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I use MySQL 5.5.23-1~dotdeb.0 (Debian) and here is the relevant part of my.cnf

default-storage-engine = innodb
innodb_buffer_pool_size = 3G
innodb_log_file_size = 256M
innodb_thread_concurrency = 8
innodb_flush_method = O_DIRECT
innodb_file_per_table = 1
innodb_flush_log_at_trx_commit = 2
innodb_log_buffer_size = 4M
innodb_additional_mem_pool_size = 20M

The problem is that no matter what value I choose for innodb_buffer_pool_size (I tried also 4G and 8G and 8000M). I get the following from mysql> SHOW global VARIABLES;

| innodb_buffer_pool_size | 134217728  

Result from the Tuning primer script:

INNODB STATUS
Current InnoDB index space = 621 M
Current InnoDB data space = 3.82 G
Current InnoDB buffer pool free = 0 %
Current innodb_buffer_pool_size = 128 M
Depending on how much space your innodb indexes take up it may be safe
to increase this value to up to 2 / 3 of total system memory 

I appreciate your hints to fix this.

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Did you restart mysql ? –  ypercube Apr 26 '12 at 6:55
    
innodb_log_file_size is not a dynamic variable, so restarting is needed. –  ypercube Apr 26 '12 at 8:04
    
Of course. However, the parameter's value did not change after several restarts –  alfish Apr 26 '12 at 11:15
    
Can you check the initialization parameters that start the mysql service? It's probably in a file in directory: /etc/init.d/. –  ypercube Apr 26 '12 at 11:48
    
Also: Try this: mysqld --verbose --help and this command: mysqld --print-defaults. The first will have a line where it says which option files it is reading. ( I guess it is reading from more than one and the second is overriding your settings) –  ypercube Apr 26 '12 at 11:56
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3 Answers 3

up vote 3 down vote accepted

Ok, thanks this answer I figured out that I needed to put the config WITHIN [mysqld] block in my.cnf to take effect.

My mistake was that I just had appended the commands at the end of my.cnf file.

Then at mysql restart I encounterd

InnoDB: Error: log file ./ib_logfile0 is of different size 0 5242880 bytes

To resolve this error, I needed to deleted log

rm -f /var/lib/mysql/ib_logfile[01]

and restart as Rolando told here.

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+1 for finding you own answer and examining my.cnf. That mistake has bitten a couple of my clients. I caught something similar for someone in ServerFault back in January 2012 : serverfault.com/a/347079/69271 –  RolandoMySQLDBA Apr 27 '12 at 14:47
    
You should accept your own answer on this one !!! –  RolandoMySQLDBA Apr 27 '12 at 14:48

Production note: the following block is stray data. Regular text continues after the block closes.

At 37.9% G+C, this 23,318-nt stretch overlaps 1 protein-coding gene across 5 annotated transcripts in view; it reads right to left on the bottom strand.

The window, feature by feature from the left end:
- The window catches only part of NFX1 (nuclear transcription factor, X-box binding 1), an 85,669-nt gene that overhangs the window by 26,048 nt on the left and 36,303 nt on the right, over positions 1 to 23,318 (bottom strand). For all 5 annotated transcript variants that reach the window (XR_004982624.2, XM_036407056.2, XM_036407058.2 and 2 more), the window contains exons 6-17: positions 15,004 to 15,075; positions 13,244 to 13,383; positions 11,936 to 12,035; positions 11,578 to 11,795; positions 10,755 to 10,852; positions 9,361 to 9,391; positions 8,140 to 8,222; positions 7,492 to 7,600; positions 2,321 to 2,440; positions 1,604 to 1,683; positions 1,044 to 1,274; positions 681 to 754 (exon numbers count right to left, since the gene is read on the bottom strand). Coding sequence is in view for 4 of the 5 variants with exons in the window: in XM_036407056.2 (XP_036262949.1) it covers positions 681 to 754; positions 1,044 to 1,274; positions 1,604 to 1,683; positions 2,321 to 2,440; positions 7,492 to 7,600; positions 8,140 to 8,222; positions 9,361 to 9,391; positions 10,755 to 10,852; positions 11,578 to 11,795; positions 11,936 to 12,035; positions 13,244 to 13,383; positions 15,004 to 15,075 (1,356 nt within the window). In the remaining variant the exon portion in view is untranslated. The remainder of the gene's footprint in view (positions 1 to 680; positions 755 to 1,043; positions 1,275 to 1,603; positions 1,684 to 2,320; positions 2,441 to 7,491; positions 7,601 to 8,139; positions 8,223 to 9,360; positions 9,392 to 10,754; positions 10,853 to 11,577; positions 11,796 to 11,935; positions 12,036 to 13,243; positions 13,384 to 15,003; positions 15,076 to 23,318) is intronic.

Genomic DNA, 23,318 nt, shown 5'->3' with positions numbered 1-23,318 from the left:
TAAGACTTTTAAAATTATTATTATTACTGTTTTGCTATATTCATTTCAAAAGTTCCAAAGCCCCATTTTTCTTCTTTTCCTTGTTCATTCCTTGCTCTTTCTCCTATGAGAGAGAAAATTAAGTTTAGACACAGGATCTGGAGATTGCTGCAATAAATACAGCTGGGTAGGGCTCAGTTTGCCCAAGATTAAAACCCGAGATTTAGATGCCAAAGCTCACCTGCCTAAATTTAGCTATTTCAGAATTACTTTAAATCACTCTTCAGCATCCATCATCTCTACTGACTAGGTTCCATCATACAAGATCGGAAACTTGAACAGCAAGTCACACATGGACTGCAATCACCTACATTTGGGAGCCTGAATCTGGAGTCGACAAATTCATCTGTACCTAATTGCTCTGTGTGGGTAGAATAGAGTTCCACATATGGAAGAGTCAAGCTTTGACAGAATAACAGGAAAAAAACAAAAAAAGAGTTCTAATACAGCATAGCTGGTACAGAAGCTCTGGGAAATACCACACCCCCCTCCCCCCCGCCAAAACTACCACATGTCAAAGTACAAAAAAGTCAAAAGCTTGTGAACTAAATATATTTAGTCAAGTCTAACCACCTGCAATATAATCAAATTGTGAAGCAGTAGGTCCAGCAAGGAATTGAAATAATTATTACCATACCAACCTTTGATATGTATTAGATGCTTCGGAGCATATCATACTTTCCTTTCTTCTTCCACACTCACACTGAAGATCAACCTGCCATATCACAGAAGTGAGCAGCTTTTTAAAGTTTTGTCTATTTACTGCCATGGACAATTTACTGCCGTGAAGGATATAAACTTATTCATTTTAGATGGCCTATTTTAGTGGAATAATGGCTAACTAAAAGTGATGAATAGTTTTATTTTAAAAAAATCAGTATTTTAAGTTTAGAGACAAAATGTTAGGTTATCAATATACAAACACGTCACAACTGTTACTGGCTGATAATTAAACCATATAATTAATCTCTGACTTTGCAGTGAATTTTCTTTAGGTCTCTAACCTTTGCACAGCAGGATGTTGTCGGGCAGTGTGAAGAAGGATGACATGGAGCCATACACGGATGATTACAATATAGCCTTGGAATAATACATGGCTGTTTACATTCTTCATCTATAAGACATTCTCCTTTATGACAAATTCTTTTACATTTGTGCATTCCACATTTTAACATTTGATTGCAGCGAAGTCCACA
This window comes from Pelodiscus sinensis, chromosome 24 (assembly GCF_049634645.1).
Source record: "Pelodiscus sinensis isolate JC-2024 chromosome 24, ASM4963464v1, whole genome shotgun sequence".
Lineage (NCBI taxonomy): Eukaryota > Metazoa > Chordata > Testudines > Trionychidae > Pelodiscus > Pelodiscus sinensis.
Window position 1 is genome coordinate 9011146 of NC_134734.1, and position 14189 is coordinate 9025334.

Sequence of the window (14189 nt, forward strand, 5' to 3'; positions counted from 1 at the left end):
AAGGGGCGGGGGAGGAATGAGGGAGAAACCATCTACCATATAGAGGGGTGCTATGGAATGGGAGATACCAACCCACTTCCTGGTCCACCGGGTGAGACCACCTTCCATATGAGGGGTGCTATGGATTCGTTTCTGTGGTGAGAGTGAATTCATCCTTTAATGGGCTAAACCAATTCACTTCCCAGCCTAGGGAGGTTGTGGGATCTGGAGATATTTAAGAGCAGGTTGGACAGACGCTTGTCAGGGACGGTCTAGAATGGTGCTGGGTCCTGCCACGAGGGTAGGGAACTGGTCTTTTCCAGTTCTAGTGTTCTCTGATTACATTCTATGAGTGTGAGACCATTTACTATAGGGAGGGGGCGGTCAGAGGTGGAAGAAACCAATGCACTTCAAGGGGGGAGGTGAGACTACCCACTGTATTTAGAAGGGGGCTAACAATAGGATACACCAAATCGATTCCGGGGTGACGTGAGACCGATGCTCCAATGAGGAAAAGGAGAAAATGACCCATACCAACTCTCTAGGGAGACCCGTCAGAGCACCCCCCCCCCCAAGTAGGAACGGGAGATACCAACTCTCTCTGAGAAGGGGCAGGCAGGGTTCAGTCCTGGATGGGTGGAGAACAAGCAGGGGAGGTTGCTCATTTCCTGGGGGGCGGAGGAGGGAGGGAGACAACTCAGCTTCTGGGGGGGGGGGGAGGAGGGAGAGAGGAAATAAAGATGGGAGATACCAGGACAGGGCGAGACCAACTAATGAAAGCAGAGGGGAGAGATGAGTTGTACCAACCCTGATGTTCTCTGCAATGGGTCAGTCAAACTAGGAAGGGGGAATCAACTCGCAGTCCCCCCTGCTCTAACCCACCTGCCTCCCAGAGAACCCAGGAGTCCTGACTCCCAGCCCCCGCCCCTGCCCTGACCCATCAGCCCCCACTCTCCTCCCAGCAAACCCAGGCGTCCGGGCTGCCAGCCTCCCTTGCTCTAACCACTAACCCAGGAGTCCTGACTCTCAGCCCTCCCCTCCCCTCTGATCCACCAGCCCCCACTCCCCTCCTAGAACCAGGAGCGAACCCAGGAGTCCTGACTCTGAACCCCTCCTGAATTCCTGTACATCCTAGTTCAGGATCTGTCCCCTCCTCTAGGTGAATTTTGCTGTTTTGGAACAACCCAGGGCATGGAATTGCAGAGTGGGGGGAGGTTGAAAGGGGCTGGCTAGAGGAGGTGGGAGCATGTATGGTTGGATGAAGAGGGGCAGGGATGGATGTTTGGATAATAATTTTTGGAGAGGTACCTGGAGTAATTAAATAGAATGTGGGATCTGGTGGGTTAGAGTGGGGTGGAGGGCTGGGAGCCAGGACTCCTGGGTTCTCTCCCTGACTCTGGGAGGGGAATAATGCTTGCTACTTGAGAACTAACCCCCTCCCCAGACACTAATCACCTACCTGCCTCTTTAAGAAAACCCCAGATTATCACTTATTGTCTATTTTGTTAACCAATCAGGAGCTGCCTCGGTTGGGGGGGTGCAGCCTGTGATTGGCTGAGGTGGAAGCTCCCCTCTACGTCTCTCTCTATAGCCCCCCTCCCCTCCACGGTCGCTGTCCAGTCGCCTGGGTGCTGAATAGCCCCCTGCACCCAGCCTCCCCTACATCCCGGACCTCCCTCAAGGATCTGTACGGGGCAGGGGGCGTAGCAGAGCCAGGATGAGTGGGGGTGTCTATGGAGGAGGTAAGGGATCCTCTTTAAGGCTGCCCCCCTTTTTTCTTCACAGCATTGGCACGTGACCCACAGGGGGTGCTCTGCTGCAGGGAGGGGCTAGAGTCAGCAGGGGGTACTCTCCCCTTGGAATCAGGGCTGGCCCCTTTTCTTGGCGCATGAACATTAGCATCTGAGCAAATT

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DISCLAIMER : Not a Debian User

Based on the comments, I would suggest the following

cp /etc/mysql/my.cnf /etc/my.cnf
cp /etc/mysql/my.cnf /usr/etc/my.cnf 
cp /etc/mysql/my.cnf /var/lib/mysql/my.cnf (or wherever datadir is)

If after making these my.cnf file and restarting mysql you still cannot change innodb_buffer_pool_size, then I would suspect the mysql binary mysqld. It is most likely source compiled and probably has the values for InnoDB hardcoded.

To verify if the mysqld is source compiled, check the processlist of the OS while mysqld is up and running. If you see dozens of mysqld connections, chances are the mysqld was source compied.

From there, I would suggest uninstalling mysql and downloading an RPM or tar installltion. Then, see if my.cnf responds.

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copying my.cnf around did not solve the problem. Running 'ps aux | grep mysql' yeilds two processes: one for 'root' at /bin/sh /usr/bin/mysqld_safe and the other for mysql /usr/sbin/mysqld --basedir=/usr --datadir=/var/lib/mysql --plugin-dir=/usr/lib/mysql/plugin --user=mysql --log-error=/var/log/mysql/error.log --pid-file=/var/lib/mysql/debian.pid --socket=/var/run/mysqld/mysqld.sock --port=3306. Any other hints? Thanks –  alfish Apr 27 '12 at 10:24
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If you want MySQL to understand your new parameters in My.cnf file you have to restart mySQL.

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Probably I should explicitly say that at the first place: After restarting mysql daemon the value does not take effect. –  alfish Apr 26 '12 at 13:23
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